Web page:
The continued delineation of the extent to which one can exercise conscious control over simple reflex activity gave the patient a greater sense of freedom and enabled him to recognize in what manner he could choose to influence or be influenced by others in respect to the satisfaction of passive-dependent drives.
He became concomitantly capable of admitting something of the aims and goals of his behavior-aims and goals that formerly had been repressed in the interest of mollifying a superego demanding precocious self-reliance.
Having acknowledged that the threatening controlling nature of his interpersonal, nonverbal relationship with me was not that "sinful," his yawning was now more and more frequently accompanied by smiling. He no longer had to punish himself as severely and began to enjoy himself within the therapeutic setting.
Ray's understanding of telepathy made him wonder about the fact that he was for many years convinced that he had gone through a complicated reincarnation. Ray described vague recollections, either fantasied or real, of pleasures experienced "in another life." It became clear that the smiling cum yawning now in evidence constituted a reenactment of an earlier experience of pleasure. Meerloo (1955) has reported that the act of yawning may itself consist of an unconscious reminiscence. The hypnoid state so often accompanying or induced by compulsive yawning lent itself to producing a disassociated state, which no doubt created Ray's subjective impression of having lived "another life." Just as the conscious awareness of the importance of subliminally perceived and emitted cues resulted in a decreasing belief in telepathy, so a continuing analysis of Ray's yawning resulted in a modification of his belief in reincarnation. He now knew that he was actually in mental possession of an earlier pleasant identity, probably as a yawning, contented infant. He understood that he had never been an individual who had lived at some entirely different historical period, but more simply one who had isolated one part of his life from the whole.
Further details about this case reveal little more about yawning per se.
Although yawning within the therapeutic setting persisted without abatement in the modified "happy" form described above, yawning and its associated lowered level of consciousness as well as the boredom with which Ray initially presented became a much more peripheral aspect of Ray's life. Agency staff dealing with Ray at the small group residence noted that he was no longer withdrawn and participated in group discussions and games with his peers. Although he was still the noncommunicative "pseudo-defective" at school, his increasing assertiveness at the residence led to a change in the attitudes of those around him, particularly regarding his placement. Now able more directly to articulate his wish to return to his mother and being able to make this demand on the basis of his increased maturity, he succeeded in persuading both workers and parents that he was ready to leave the agency.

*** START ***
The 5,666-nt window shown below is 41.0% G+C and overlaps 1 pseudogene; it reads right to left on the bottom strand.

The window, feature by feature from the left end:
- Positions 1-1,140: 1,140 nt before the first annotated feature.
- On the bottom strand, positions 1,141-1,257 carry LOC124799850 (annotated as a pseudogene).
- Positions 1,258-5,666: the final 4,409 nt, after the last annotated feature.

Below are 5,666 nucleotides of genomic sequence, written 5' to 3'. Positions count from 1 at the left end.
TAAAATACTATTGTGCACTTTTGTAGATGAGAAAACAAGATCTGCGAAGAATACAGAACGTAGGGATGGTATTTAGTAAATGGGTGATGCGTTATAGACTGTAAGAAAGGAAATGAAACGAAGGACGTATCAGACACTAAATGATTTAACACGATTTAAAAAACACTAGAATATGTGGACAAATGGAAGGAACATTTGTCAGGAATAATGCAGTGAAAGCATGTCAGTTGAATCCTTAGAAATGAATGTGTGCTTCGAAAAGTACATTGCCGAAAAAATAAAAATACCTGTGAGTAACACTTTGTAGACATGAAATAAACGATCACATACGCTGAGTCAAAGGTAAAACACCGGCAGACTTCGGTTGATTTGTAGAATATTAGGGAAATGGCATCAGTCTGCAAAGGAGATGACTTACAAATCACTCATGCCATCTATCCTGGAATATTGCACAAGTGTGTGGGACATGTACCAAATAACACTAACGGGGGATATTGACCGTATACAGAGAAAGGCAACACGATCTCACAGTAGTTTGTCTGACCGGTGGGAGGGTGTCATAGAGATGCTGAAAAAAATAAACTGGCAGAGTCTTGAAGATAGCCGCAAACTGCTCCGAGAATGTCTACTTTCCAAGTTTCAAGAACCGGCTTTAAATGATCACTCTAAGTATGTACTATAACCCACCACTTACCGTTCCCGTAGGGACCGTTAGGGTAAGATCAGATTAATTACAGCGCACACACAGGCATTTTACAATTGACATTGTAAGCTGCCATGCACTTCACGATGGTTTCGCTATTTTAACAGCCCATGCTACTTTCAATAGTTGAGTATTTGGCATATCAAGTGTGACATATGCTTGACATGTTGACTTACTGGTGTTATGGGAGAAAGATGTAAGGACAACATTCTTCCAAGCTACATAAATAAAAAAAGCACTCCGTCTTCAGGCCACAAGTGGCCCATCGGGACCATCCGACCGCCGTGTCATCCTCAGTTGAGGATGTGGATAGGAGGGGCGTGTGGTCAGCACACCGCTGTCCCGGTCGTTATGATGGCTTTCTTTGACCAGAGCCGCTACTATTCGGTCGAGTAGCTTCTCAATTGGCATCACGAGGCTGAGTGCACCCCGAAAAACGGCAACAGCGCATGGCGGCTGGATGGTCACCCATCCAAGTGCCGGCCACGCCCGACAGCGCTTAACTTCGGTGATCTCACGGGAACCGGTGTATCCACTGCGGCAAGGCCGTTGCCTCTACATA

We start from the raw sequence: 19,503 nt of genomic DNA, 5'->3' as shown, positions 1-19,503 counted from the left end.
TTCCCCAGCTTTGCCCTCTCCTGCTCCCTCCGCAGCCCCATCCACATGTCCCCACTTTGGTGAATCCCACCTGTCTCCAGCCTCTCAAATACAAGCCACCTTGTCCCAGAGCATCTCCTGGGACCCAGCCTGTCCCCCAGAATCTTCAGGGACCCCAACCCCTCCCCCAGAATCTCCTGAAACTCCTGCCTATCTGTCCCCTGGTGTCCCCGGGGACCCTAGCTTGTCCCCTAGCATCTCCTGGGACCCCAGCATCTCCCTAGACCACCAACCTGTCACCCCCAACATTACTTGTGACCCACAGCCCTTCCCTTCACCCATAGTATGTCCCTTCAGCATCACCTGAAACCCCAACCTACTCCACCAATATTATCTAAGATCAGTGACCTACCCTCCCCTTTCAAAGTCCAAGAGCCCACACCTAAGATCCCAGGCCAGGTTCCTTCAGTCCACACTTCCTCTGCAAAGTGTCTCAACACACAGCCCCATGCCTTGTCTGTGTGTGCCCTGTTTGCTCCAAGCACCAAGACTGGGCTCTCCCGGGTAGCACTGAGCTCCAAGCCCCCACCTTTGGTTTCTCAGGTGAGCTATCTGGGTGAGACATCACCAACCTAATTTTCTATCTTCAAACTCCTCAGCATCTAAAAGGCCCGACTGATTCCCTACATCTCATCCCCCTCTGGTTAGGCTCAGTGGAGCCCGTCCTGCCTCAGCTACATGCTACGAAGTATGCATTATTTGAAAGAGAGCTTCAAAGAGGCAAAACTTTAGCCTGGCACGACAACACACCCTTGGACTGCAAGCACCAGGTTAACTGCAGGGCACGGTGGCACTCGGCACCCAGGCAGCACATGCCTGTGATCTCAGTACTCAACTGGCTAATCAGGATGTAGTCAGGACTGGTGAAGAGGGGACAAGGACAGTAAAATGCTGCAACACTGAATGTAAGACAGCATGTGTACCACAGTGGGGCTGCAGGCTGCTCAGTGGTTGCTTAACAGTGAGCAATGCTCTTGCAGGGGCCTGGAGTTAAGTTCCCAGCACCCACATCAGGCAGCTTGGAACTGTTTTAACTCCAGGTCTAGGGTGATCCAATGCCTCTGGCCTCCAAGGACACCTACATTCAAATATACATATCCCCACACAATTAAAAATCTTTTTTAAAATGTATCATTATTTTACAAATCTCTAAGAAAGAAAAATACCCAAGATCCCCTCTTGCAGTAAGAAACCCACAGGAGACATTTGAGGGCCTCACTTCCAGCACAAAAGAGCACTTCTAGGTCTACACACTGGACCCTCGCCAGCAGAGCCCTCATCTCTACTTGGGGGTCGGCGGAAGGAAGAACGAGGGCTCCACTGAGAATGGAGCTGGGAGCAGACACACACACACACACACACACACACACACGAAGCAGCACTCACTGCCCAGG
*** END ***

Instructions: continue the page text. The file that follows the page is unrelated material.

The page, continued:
By helping him to understand something about the degree to which he had idiosyncratically invested relatively miniscule "events" in his passive state with values that these events did not deserve, Ray was made to see that he really had been doing nothing prior to placement. This involved a certain therapeutic paradox. Ray accepted the reality concerning the "nothingness of his passivity" only when the passivity was taken to have some value-that is, some small adaptive feature that others had repeatedly denied out of their frustration and fear of this child's negativism. This value could only be recognized by a therapist who through his interpretations demonstrated his empathy, an empathy that also encouraged Ray to trust others more fully and to believe that others would treat him more appropriately regardless of what he did or did not do. With the renewed confidence in himself and others, he was able to allow himself to risk unleashing an active self that had always been a part of his nature, but that he had tied up in the passive defensive maneuvers he employed. I believe there were two reasons why he remained passive within the therapy even though he changed outside of it. First, in therapy his passivity was tolerated to an extent not permissible elsewhere. Secondly, the passivity that had not been worked through more fully emerged whenever Ray was no sufficiently engaged, as in school, or when he was engaged to a degree he felt dangerous, as in therapy.